To be honest, I don’t expect these better games to arrive. Or at least not very many of them. The system is backward compatible, so I’m delighted to have the opportunity to play a couple of DS titles that have long intrigued me: Grand Theft Auto: Chinatown Wars and The World Ends With You. But the bulk of the games available for the current DS—and for the Wii, for that matter—aren’t ambitious titles. They’re really just tricked-out carnival games, digital adaptations and iterations on the kinds of play that were widely available during the Mechanical Age.
There are people—people who, unlike me, actually make games for a living—who think that’s all that video games are. If you’re one of those people, you might find the 3DS to be perfectly satisfying. But if you think that video games have as much to do with traditional forms of play as the cinema does with the theater, you’re apt to find it unfulfilling. A reference to two launch titles from a previous Nintendo console might help illustrate my meaning. Super Mario Bros. was something new under the sun, impossible to replicate at a ring toss monitored by a carnival barker. Duck Hunt was not.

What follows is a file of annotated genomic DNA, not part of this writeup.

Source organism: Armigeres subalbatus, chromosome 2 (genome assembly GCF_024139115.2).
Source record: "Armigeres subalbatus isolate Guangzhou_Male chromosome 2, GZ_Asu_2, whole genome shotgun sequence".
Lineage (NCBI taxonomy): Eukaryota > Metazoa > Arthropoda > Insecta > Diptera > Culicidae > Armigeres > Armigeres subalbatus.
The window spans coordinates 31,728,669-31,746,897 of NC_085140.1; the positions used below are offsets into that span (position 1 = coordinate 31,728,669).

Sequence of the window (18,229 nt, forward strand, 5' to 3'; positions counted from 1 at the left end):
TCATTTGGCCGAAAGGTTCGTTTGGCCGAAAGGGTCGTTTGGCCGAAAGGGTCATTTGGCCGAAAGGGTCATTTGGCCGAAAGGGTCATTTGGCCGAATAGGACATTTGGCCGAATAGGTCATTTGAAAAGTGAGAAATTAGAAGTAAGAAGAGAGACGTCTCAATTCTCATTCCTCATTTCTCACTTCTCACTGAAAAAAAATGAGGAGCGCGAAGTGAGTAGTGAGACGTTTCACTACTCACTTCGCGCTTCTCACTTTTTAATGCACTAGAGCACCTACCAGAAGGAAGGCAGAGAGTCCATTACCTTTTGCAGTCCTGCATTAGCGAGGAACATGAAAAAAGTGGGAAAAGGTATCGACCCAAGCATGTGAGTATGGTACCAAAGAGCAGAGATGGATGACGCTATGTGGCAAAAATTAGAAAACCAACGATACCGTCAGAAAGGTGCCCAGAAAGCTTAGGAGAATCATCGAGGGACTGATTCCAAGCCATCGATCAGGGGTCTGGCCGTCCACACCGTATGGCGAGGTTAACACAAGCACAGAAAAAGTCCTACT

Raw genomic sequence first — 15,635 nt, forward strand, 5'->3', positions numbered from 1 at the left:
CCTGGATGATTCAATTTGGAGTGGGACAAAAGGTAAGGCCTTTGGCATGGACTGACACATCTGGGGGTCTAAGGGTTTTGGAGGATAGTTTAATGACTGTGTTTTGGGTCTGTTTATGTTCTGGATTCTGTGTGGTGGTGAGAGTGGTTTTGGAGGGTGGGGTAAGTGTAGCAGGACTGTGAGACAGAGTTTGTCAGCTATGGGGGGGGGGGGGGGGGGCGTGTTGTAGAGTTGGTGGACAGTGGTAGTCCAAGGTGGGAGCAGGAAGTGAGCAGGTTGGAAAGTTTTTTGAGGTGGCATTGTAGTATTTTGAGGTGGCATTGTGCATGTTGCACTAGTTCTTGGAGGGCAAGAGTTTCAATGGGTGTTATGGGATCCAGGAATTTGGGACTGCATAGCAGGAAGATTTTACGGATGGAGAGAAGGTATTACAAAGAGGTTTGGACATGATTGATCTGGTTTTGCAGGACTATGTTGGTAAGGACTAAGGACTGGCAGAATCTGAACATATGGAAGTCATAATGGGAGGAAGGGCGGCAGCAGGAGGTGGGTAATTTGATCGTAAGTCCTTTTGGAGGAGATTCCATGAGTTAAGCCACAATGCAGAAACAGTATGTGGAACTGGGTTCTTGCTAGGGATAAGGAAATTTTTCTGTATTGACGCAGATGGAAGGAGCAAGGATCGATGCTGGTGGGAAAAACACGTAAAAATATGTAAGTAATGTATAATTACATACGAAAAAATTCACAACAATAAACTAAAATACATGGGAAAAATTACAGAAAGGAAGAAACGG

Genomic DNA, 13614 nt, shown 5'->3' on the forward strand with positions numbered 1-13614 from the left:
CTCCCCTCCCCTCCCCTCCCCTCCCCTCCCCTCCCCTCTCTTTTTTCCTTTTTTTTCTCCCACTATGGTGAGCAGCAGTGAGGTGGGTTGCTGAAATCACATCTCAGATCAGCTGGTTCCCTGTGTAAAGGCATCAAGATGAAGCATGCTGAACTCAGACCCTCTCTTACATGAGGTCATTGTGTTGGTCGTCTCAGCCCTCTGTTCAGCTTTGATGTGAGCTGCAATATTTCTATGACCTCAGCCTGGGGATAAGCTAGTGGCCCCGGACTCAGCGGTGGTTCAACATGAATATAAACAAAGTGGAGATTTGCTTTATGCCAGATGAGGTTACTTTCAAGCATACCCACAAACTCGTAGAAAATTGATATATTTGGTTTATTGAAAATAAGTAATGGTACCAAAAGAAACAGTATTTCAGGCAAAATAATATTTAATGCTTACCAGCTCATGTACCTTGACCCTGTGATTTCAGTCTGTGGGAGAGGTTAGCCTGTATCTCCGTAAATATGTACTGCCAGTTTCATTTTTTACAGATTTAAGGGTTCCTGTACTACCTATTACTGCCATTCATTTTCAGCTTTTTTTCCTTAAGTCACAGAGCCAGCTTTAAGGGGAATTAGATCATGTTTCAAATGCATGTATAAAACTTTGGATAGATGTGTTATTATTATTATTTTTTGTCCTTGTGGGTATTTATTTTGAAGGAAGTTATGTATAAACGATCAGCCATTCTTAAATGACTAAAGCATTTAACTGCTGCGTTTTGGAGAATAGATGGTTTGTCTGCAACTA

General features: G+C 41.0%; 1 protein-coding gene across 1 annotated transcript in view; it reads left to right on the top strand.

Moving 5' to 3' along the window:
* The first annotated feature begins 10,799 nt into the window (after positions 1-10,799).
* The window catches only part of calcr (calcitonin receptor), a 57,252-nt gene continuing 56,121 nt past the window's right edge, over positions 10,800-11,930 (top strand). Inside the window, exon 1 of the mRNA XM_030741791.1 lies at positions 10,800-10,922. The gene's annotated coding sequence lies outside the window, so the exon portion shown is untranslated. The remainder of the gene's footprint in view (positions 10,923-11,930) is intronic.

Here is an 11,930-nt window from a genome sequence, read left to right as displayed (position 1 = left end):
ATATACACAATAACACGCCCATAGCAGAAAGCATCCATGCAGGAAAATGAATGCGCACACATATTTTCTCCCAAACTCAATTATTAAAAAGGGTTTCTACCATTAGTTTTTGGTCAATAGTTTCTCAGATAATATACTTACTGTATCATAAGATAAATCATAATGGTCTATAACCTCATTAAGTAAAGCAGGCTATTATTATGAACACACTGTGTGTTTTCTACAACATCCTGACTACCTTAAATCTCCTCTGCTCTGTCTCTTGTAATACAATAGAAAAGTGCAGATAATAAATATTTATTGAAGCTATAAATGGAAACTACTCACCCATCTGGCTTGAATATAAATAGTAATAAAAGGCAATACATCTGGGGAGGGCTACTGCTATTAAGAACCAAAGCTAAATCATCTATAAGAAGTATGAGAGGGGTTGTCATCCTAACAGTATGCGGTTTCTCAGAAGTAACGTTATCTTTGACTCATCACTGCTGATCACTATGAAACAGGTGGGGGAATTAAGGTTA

That doesn’t mean the 3DS doesn’t have promise, for “narratologists” and “proceduralists” alike. But these days, I’m tired of projecting my fantasies onto promising video-game technologies and then watching them go largely unrealized. I’m eager to see what Nintendo and third-party game developers do with this system. But based on what the 3DS looks like today, if this is the future of video games, well, it’s a future that I want nothing to do with.